But Safiya's story does not end with her life. The private hospital could not do a post mortem, so Safiya had to return to Dahod. That meant another seven-hour journey, this time with a rotting dead body. At Dahod District hospital the authorities refused to do the post mortem. The body had come from a private hospital in Ahmedabad; the history of the case was not clear; and there were no supporting papers - some reasons for refusing to do a post-mortem. No amount of pleading could change their minds. No amount of questioning or pleading could change their minds or give the family any reason. Authority needs never to explain anything. So poor dead Safiya was taken to Jhalod hospital another hour's journey away and finally after six more hours of haggling the doctors agreed to do the post mortem. The final report, which came two weeks later, said it all. Death was due to 'Renal Failure and Septicemia'.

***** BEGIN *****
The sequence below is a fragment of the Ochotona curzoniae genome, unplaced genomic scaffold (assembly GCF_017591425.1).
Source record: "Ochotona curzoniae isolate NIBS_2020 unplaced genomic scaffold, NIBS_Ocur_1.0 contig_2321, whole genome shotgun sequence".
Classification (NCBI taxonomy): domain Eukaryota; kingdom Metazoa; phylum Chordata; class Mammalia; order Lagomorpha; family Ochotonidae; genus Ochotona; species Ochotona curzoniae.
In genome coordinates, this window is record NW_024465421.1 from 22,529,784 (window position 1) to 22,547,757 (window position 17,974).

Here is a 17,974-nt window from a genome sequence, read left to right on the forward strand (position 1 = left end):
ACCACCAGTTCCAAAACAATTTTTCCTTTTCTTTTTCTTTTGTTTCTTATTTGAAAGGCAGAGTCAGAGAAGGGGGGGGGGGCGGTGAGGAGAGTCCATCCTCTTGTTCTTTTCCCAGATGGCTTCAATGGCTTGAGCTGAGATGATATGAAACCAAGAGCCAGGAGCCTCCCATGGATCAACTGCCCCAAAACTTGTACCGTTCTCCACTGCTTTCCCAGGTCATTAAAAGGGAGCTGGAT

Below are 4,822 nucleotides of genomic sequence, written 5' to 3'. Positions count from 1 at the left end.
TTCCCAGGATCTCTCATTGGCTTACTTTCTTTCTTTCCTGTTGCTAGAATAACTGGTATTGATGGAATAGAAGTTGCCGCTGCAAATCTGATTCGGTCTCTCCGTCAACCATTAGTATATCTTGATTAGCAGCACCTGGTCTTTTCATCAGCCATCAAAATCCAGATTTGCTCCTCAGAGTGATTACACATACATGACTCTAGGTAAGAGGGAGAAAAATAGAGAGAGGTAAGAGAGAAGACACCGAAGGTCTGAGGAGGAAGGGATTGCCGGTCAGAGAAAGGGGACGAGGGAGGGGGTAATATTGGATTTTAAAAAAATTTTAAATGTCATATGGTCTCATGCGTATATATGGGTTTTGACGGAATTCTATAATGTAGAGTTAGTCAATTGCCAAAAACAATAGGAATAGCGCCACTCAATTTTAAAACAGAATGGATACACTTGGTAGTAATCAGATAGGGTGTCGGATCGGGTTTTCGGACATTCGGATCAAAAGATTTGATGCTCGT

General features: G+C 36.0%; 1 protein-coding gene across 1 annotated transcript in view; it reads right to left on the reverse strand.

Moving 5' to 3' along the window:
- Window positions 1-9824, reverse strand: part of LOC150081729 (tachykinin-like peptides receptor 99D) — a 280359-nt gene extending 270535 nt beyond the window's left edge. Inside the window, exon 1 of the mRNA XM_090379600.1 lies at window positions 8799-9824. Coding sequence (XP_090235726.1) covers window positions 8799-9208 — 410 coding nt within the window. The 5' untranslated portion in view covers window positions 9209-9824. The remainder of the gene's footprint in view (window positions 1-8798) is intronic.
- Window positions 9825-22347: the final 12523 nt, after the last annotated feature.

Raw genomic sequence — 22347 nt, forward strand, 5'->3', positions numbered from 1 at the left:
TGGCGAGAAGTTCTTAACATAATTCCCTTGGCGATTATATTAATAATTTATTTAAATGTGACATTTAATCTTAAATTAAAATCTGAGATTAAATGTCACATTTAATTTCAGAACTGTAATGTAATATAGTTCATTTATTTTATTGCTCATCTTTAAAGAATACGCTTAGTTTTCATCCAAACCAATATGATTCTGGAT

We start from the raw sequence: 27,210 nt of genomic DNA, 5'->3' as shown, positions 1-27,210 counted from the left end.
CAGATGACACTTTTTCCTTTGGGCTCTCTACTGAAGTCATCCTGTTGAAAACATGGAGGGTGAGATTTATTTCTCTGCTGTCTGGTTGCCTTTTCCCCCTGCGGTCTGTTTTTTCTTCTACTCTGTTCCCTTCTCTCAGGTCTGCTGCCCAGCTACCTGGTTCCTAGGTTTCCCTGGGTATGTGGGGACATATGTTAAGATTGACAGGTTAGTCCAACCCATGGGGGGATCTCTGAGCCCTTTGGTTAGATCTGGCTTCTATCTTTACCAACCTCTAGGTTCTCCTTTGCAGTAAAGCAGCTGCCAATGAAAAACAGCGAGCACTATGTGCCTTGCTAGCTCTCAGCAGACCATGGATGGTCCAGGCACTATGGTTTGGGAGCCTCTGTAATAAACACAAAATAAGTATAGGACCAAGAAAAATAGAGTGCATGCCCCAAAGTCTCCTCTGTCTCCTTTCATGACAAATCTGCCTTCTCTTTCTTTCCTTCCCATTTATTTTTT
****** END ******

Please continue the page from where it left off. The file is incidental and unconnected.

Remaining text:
The FIR with its record of 'minor injuries' and the cruel end-joke of 'death due to renal failure and septicemia' in the post-mortem made certain that there will be no official record of the savagery that Safiya suffered; no recognition of the pain of those first hours; no punishment for her rapists and tormentors; no compensation for her family for all the neglect and agony of her months in hospitals and of course no investigation into her death.
Safiya was an Indian woman. She was raped, stabbed and beaten until she died of it. It took a long time to accomplish all this. In life the State could not protect her. But did it have to cheat her with so much deliberate and premeditated care in death?